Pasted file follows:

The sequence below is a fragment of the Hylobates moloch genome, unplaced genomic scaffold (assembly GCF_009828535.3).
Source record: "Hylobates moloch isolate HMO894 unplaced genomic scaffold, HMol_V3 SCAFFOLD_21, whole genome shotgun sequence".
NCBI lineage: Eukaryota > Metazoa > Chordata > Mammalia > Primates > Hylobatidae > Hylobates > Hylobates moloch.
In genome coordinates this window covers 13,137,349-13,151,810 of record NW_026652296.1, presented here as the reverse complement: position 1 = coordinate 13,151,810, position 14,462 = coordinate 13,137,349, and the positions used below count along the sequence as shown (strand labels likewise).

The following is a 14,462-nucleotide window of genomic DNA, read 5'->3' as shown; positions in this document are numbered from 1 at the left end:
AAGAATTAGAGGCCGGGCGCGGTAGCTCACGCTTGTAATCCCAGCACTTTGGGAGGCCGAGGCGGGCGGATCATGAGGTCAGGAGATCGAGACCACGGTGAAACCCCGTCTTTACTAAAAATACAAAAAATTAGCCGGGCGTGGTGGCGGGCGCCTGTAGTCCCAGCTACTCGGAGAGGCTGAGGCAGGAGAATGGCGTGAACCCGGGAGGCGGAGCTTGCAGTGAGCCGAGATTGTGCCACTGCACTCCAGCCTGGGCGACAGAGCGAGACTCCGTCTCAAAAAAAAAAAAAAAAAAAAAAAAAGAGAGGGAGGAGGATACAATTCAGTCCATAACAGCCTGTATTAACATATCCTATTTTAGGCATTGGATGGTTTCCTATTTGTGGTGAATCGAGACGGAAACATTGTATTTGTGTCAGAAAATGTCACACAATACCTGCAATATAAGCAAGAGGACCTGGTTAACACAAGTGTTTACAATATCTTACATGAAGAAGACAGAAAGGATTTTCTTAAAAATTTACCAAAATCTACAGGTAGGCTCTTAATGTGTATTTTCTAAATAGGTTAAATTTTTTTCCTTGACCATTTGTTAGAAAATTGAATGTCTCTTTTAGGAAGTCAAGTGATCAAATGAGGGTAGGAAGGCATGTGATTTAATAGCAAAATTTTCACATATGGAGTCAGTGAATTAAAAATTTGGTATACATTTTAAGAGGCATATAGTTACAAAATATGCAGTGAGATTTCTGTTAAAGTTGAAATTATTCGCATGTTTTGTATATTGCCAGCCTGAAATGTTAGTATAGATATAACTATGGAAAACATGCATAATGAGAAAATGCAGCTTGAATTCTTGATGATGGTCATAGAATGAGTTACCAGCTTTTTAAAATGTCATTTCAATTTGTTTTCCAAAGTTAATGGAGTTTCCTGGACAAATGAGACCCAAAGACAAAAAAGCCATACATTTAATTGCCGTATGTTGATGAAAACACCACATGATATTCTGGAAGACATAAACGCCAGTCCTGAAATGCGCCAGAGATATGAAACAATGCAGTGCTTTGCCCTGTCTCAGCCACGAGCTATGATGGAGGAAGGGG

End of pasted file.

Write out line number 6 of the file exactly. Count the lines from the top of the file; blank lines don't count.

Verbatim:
AAGAATTAGAGGCCGGGCGCGGTAGCTCACGCTTGTAATCCCAGCACTTTGGGAGGCCGAGGCGGGCGGATCATGAGGTCAGGAGATCGAGACCACGGTGAAACCCCGTCTTTACTAAAAATACAAAAAATTAGCCGGGCGTGGTGGCGGGCGCCTGTAGTCCCAGCTACTCGGAGAGGCTGAGGCAGGAGAATGGCGTGAACCCGGGAGGCGGAGCTTGCAGTGAGCCGAGATTGTGCCACTGCACTCCAGCCTGGGCGACAGAGCGAGACTCCGTCTCAAAAAAAAAAAAAAAAAAAAAAAAAGAGAGGGAGGAGGATACAATTCAGTCCATAACAGCCTGTATTAACATATCCTATTTTAGGCATTGGATGGTTTCCTATTTGTGGTGAATCGAGACGGAAACATTGTATTTGTGTCAGAAAATGTCACACAATACCTGCAATATAAGCAAGAGGACCTGGTTAACACAAGTGTTTACAATATCTTACATGAAGAAGACAGAAAGGATTTTCTTAAAAATTTACCAAAATCTACAGGTAGGCTCTTAATGTGTATTTTCTAAATAGGTTAAATTTTTTTCCTTGACCATTTGTTAGAAAATTGAATGTCTCTTTTAGGAAGTCAAGTGATCAAATGAGGGTAGGAAGGCATGTGATTTAATAGCAAAATTTTCACATATGGAGTCAGTGAATTAAAAATTTGGTATACATTTTAAGAGGCATATAGTTACAAAATATGCAGTGAGATTTCTGTTAAAGTTGAAATTATTCGCATGTTTTGTATATTGCCAGCCTGAAATGTTAGTATAGATATAACTATGGAAAACATGCATAATGAGAAAATGCAGCTTGAATTCTTGATGATGGTCATAGAATGAGTTACCAGCTTTTTAAAATGTCATTTCAATTTGTTTTCCAAAGTTAATGGAGTTTCCTGGACAAATGAGACCCAAAGACAAAAAAGCCATACATTTAATTGCCGTATGTTGATGAAAACACCACATGATATTCTGGAAGACATAAACGCCAGTCCTGAAATGCGCCAGAGATATGAAACAATGCAGTGCTTTGCCCTGTCTCAGCCACGAGCTATGATGGAGGAAGGGG